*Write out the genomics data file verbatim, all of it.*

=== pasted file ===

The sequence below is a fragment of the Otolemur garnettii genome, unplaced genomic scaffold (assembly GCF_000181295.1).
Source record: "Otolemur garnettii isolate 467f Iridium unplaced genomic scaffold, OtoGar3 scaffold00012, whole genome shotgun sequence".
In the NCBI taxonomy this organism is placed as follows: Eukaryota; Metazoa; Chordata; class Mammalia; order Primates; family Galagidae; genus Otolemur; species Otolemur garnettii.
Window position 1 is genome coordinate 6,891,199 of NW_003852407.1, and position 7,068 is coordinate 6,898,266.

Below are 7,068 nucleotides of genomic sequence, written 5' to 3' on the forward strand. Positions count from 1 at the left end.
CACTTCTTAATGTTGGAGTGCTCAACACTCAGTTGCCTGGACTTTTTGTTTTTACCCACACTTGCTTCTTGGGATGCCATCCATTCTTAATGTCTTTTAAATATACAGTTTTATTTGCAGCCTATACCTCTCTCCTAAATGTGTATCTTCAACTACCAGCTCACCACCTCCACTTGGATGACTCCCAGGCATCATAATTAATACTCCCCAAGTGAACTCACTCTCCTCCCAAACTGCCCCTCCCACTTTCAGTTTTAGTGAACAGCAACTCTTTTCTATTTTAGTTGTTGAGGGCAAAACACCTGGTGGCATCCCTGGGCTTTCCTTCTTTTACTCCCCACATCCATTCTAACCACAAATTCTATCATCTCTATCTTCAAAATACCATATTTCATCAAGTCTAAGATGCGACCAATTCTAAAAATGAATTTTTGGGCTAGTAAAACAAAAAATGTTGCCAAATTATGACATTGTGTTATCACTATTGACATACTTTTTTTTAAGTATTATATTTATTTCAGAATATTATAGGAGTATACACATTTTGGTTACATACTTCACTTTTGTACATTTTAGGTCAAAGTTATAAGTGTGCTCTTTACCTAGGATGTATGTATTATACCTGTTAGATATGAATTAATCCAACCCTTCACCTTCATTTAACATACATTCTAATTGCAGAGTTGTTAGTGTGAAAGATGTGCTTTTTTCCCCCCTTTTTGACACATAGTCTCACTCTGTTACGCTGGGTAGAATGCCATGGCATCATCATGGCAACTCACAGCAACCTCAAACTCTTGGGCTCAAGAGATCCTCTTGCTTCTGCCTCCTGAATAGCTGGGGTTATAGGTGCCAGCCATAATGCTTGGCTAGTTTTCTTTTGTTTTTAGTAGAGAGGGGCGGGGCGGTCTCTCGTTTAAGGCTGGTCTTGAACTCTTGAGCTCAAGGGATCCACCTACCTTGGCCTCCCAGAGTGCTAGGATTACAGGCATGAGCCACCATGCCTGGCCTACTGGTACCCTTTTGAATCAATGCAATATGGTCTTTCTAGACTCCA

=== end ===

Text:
The sequence below is a fragment of the Otolemur garnettii genome, unplaced genomic scaffold (assembly GCF_000181295.1).
Source record: "Otolemur garnettii isolate 467f Iridium unplaced genomic scaffold, OtoGar3 scaffold00012, whole genome shotgun sequence".
In the NCBI taxonomy this organism is placed as follows: Eukaryota; Metazoa; Chordata; class Mammalia; order Primates; family Galagidae; genus Otolemur; species Otolemur garnettii.
Window position 1 is genome coordinate 6,891,199 of NW_003852407.1, and position 7,068 is coordinate 6,898,266.

Below are 7,068 nucleotides of genomic sequence, written 5' to 3' on the forward strand. Positions count from 1 at the left end.
CACTTCTTAATGTTGGAGTGCTCAACACTCAGTTGCCTGGACTTTTTGTTTTTACCCACACTTGCTTCTTGGGATGCCATCCATTCTTAATGTCTTTTAAATATACAGTTTTATTTGCAGCCTATACCTCTCTCCTAAATGTGTATCTTCAACTACCAGCTCACCACCTCCACTTGGATGACTCCCAGGCATCATAATTAATACTCCCCAAGTGAACTCACTCTCCTCCCAAACTGCCCCTCCCACTTTCAGTTTTAGTGAACAGCAACTCTTTTCTATTTTAGTTGTTGAGGGCAAAACACCTGGTGGCATCCCTGGGCTTTCCTTCTTTTACTCCCCACATCCATTCTAACCACAAATTCTATCATCTCTATCTTCAAAATACCATATTTCATCAAGTCTAAGATGCGACCAATTCTAAAAATGAATTTTTGGGCTAGTAAAACAAAAAATGTTGCCAAATTATGACATTGTGTTATCACTATTGACATACTTTTTTTTAAGTATTATATTTATTTCAGAATATTATAGGAGTATACACATTTTGGTTACATACTTCACTTTTGTACATTTTAGGTCAAAGTTATAAGTGTGCTCTTTACCTAGGATGTATGTATTATACCTGTTAGATATGAATTAATCCAACCCTTCACCTTCATTTAACATACATTCTAATTGCAGAGTTGTTAGTGTGAAAGATGTGCTTTTTTCCCCCCTTTTTGACACATAGTCTCACTCTGTTACGCTGGGTAGAATGCCATGGCATCATCATGGCAACTCACAGCAACCTCAAACTCTTGGGCTCAAGAGATCCTCTTGCTTCTGCCTCCTGAATAGCTGGGGTTATAGGTGCCAGCCATAATGCTTGGCTAGTTTTCTTTTGTTTTTAGTAGAGAGGGGCGGGGCGGTCTCTCGTTTAAGGCTGGTCTTGAACTCTTGAGCTCAAGGGATCCACCTACCTTGGCCTCCCAGAGTGCTAGGATTACAGGCATGAGCCACCATGCCTGGCCTACTGGTACCCTTTTGAATCAATGCAATATGGTCTTTCTAGACTCCA